Climate policy is expensive, but so is climate change

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As we approach election season, climate change is shaping up to be a prime topic for discussion — and it’s no coincidence.

In recent years, we have seen record breaking wildfires, hurricanes, heat waves and floods rip across the country with alarming frequency. Youth climate movements, school walkouts and other demonstrations calling for government action on climate change have sprung up as a result. The 2018 U.S. midterm election even brought with it a team of fresh, young faces who are determined to make climate policy and energy innovation a core issue.

Yet, as climate policy takes the stage, we’re already seeing discussions on the economic costs of such policy that make no mention of the glaring elephant in the room; namely, the cost of climate change. Simultaneously, age-old misconceptions pitting the environment against the economy resound.  

The so-called Green New Deal, introduced by Rep. Alexandria Ocasio-Cortez (D-N.Y.) and Sen. Ed Markey (D-Mass.) back in February provides a recent example. Much talk about the Green New Deal has centered around massive cost estimates, including an American Action Forum (AAF) study that put a $53 trillion to $93 trillion price tag on the resolution. By picking the upper estimate and rounding up by another $7 trillion, President Trump even produced his own $100 trillion cost estimate. Never mind that it’s too premature to estimate the cost of the Green New Deal, given its non-specific language.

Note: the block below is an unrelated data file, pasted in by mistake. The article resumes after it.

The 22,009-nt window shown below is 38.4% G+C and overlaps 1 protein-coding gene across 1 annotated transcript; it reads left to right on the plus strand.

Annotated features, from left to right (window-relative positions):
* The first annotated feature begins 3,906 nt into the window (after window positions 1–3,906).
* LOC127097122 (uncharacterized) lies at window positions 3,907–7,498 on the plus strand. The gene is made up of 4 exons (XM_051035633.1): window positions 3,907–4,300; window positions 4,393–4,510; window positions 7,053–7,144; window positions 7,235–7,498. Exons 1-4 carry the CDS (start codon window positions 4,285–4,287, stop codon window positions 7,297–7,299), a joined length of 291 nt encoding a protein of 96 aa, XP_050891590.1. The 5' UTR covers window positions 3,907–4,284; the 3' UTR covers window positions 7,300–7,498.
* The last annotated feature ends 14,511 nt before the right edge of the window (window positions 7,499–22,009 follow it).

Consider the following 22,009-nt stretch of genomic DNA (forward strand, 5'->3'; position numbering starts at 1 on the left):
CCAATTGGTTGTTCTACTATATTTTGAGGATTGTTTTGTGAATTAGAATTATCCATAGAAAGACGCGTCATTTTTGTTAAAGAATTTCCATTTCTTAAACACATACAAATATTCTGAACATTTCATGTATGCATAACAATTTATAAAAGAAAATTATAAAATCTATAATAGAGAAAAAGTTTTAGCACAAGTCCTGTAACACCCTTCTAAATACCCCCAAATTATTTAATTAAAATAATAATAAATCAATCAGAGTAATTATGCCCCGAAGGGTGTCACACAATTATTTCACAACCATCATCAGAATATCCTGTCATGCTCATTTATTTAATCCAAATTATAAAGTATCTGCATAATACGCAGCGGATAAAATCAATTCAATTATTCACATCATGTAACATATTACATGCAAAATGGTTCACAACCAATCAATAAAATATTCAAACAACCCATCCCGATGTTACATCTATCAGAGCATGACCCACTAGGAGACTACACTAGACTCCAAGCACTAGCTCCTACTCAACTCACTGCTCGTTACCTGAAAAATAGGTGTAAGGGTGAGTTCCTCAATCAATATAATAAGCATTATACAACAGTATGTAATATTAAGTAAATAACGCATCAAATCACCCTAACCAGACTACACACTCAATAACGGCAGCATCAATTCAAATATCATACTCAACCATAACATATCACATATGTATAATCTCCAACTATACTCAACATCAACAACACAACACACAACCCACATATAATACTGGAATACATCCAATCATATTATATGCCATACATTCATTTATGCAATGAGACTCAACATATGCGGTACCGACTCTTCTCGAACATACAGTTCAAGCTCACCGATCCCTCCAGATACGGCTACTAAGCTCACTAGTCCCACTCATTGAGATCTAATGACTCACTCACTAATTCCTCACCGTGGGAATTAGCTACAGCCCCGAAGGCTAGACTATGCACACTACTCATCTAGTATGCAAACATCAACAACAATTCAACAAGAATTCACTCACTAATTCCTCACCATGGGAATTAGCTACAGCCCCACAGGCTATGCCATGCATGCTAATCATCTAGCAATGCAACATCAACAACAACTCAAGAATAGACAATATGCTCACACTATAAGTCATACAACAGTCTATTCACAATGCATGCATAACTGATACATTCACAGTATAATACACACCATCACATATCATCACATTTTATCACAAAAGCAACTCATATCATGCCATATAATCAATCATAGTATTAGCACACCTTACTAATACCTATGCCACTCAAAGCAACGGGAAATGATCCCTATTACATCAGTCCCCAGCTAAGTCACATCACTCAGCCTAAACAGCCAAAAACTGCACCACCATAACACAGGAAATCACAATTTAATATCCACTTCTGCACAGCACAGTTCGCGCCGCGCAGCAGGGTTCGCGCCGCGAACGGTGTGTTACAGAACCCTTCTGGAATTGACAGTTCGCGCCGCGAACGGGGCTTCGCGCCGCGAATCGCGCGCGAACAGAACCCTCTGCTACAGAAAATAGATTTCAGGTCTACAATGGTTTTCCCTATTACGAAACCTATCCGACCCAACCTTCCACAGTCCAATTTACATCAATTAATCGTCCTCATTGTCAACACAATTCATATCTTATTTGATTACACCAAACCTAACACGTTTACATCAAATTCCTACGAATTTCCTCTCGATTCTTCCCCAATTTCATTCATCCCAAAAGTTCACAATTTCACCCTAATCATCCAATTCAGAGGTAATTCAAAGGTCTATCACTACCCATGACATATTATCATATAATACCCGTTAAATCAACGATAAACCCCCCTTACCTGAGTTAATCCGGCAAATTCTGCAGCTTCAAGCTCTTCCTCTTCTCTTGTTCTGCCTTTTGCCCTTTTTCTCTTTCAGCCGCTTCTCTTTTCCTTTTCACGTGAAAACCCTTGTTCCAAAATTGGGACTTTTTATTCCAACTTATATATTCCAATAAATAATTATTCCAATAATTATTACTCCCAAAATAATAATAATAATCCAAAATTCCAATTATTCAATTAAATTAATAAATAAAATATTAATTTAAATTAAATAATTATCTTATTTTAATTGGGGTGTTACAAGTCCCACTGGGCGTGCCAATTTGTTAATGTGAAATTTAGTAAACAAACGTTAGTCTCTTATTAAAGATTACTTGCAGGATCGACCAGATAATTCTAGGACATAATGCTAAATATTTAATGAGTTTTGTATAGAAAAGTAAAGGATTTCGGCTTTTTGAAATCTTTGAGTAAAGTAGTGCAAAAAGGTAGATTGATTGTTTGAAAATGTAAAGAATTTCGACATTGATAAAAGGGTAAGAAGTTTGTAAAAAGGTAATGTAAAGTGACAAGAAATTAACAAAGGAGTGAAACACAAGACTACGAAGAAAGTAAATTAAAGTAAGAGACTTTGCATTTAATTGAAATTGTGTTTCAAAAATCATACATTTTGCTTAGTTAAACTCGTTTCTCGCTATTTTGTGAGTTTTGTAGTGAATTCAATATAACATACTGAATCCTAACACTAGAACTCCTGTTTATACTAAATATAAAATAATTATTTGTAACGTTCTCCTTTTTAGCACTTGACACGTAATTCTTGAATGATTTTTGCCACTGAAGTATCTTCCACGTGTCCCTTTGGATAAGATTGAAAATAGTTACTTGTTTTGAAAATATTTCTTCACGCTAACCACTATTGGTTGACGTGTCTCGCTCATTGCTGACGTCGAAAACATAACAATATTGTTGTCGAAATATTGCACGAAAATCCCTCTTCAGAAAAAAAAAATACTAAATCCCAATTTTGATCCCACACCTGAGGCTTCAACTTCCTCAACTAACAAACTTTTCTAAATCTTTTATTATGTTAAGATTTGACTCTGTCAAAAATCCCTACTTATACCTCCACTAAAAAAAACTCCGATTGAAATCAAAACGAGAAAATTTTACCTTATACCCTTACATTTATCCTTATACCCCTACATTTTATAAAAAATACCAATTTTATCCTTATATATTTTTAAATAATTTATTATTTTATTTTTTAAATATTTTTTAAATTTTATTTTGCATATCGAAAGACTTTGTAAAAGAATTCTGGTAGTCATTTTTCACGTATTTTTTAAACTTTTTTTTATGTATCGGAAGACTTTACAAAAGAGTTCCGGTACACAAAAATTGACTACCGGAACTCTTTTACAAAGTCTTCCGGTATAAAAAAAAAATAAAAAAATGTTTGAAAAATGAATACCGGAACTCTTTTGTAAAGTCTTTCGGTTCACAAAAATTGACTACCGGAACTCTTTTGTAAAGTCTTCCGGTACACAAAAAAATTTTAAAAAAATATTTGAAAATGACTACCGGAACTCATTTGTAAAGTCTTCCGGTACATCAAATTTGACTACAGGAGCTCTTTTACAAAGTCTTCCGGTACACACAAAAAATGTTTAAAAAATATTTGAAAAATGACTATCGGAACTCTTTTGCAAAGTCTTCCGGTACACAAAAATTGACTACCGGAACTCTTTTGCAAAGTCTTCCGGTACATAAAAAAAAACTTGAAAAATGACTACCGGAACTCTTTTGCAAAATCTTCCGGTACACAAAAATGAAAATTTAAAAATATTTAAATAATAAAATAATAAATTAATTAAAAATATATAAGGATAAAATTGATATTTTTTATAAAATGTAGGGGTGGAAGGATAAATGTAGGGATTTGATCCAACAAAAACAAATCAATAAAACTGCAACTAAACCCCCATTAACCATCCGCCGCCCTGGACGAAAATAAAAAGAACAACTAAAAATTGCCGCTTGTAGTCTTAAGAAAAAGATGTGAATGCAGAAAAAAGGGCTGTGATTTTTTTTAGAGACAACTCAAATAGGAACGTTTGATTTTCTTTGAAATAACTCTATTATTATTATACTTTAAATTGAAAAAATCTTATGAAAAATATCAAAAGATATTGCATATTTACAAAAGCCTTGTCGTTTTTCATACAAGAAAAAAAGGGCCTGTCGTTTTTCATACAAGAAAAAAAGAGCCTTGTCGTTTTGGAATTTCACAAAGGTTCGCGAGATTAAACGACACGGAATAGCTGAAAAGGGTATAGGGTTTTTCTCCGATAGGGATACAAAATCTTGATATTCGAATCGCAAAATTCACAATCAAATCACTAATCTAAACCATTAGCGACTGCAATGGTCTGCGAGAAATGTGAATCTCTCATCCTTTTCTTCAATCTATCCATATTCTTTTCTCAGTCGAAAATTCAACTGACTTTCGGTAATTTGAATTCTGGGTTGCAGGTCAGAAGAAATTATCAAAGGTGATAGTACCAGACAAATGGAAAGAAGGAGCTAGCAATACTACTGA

A more salient point is that these numbers reflect a “cost” analysis, not a “cost-benefit” analysis. That is, the AAF study makes no attempt to weigh the positives of the Green New Deal against the negatives. Put another way, the estimated cost fails to consider the reason we’re even talking about the Green New Deal — that is, “climate change.” It discusses the upfront economic costs of the resolution without taking into account the costs incurred in the absence of the resolution due to global warming.

Climate-related natural disasters in the U.S. have racked up nearly $800 billion in economic costs in this decade alone, which is up four-fold compared to the 1980s. And natural disasters aren’t the only climate-related costs we can expect. The recent U.S. National Climate Assessment estimates future warming to cause up to 2 billion lost labor hours annually by 2090 due to temperature extremes, costing an estimated $160 billion in lost wages.

The report also notes losses in some economic sectors projected to reach hundreds of billions of dollars per year by the end of the century. This doesn’t include the enormous public health costs of air pollution from burning fossil fuels, causing around 200,000 deaths in the U.S. annually, or the poisoning of waterways and other instances of environmental destruction that arise from coal mining, fracking, etc. In short, climate change and business-as-usual energy production are expensive.

All told, the annual economic impacts of climate change in the United States will likely cost around 5 percent of GDP by the end of this century, or roughly $1 trillion per year. Over time, these astronomical costs begin to resemble the costs of the Green New Deal. Although, climate mitigation comes with the added perk of preventing catastrophic climate impacts and human mortality. This is not to say the Green New Deal is the perfect way forward. However, it does highlight an imperative piece to be factored in when weighing the costs of climate policy.